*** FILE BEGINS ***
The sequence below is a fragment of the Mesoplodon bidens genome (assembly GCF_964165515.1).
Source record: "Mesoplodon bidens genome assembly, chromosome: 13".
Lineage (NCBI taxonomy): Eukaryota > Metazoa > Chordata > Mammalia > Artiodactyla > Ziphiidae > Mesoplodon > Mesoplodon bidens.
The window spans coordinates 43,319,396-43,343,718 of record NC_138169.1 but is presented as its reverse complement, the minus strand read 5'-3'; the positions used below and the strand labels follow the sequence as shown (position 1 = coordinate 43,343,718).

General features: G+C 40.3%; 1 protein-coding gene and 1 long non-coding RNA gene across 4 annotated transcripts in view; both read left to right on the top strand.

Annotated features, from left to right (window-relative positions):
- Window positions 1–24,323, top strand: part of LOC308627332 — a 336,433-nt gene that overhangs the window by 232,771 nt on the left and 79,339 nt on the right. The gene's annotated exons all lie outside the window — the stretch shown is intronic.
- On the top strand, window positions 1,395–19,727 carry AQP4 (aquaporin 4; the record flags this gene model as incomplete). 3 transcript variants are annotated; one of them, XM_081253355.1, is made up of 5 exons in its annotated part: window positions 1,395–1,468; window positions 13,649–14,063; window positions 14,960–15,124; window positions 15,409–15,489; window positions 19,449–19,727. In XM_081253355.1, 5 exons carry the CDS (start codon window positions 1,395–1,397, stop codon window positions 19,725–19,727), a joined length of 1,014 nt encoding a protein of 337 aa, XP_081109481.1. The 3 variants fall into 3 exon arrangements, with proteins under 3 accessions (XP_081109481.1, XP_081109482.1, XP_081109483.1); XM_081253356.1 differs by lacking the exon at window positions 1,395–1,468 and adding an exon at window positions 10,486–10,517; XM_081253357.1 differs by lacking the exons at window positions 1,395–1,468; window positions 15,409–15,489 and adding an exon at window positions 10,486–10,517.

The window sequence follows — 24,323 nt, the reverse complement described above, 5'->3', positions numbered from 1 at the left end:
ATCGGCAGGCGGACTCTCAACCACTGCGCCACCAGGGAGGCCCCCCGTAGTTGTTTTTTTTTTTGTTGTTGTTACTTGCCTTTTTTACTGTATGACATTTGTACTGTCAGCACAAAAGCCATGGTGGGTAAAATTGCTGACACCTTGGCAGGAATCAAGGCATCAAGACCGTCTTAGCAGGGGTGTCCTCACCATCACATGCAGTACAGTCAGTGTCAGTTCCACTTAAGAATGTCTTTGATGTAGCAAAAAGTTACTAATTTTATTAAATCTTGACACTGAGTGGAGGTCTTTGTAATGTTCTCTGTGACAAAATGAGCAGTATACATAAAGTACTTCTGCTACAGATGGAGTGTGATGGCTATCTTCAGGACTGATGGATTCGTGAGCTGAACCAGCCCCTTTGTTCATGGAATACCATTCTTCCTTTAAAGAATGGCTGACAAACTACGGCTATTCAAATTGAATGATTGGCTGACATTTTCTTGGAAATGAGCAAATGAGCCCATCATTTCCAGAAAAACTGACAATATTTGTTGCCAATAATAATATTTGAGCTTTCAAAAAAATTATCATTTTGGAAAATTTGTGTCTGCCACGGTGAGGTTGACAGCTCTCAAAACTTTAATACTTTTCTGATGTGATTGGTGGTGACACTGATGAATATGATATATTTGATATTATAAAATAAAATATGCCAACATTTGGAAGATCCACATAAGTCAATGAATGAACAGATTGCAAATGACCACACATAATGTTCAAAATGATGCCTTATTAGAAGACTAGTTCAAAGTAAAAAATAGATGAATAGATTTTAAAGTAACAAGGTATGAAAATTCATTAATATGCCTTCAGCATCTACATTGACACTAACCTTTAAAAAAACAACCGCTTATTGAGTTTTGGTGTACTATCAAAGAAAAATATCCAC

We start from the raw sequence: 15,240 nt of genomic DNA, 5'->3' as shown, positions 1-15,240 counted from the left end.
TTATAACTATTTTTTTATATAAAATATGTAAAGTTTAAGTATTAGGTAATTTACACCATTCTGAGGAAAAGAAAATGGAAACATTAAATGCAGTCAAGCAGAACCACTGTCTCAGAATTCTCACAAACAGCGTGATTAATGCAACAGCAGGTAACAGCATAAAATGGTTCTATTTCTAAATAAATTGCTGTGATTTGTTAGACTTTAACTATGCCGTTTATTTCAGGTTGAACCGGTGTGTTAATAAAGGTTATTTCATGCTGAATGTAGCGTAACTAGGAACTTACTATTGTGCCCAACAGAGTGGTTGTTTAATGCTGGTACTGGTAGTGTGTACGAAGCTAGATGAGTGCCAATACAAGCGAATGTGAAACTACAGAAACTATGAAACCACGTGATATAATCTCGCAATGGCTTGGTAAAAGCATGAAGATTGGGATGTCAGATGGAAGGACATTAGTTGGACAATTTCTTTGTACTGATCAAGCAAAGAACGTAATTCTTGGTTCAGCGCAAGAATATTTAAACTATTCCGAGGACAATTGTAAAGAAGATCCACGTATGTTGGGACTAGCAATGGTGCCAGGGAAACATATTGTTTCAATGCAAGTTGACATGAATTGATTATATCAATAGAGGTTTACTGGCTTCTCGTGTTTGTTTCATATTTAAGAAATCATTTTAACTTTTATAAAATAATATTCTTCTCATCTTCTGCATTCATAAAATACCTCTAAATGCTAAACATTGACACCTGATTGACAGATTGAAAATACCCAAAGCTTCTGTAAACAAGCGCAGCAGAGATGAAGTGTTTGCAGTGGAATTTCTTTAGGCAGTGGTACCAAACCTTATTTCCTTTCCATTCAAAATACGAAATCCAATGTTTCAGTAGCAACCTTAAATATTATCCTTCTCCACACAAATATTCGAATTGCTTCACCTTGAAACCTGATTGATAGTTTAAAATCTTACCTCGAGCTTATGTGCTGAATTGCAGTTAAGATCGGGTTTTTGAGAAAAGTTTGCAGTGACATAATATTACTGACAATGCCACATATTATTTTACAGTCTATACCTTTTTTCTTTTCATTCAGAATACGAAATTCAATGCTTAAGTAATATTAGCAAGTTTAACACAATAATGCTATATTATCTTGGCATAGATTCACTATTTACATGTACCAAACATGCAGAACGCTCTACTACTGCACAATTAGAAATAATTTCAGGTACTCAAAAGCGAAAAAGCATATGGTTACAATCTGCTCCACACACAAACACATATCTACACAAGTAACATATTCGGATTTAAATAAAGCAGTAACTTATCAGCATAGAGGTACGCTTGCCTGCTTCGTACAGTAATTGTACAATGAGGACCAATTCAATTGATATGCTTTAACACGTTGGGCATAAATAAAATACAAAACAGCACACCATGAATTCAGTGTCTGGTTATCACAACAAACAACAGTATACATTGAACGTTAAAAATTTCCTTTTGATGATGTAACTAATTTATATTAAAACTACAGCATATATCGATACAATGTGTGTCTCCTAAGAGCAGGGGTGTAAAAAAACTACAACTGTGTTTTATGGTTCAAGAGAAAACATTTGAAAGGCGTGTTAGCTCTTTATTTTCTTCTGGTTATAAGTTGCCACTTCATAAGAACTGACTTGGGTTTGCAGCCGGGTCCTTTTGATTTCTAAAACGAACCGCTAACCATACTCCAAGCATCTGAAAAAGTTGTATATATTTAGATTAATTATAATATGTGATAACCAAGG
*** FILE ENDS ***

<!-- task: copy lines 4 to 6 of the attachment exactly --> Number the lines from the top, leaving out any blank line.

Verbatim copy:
The window spans coordinates 43,319,396-43,343,718 of record NC_138169.1 but is presented as its reverse complement, the minus strand read 5'-3'; the positions used below and the strand labels follow the sequence as shown (position 1 = coordinate 43,343,718).

General features: G+C 40.3%; 1 protein-coding gene and 1 long non-coding RNA gene across 4 annotated transcripts in view; both read left to right on the top strand.

Annotated features, from left to right (window-relative positions):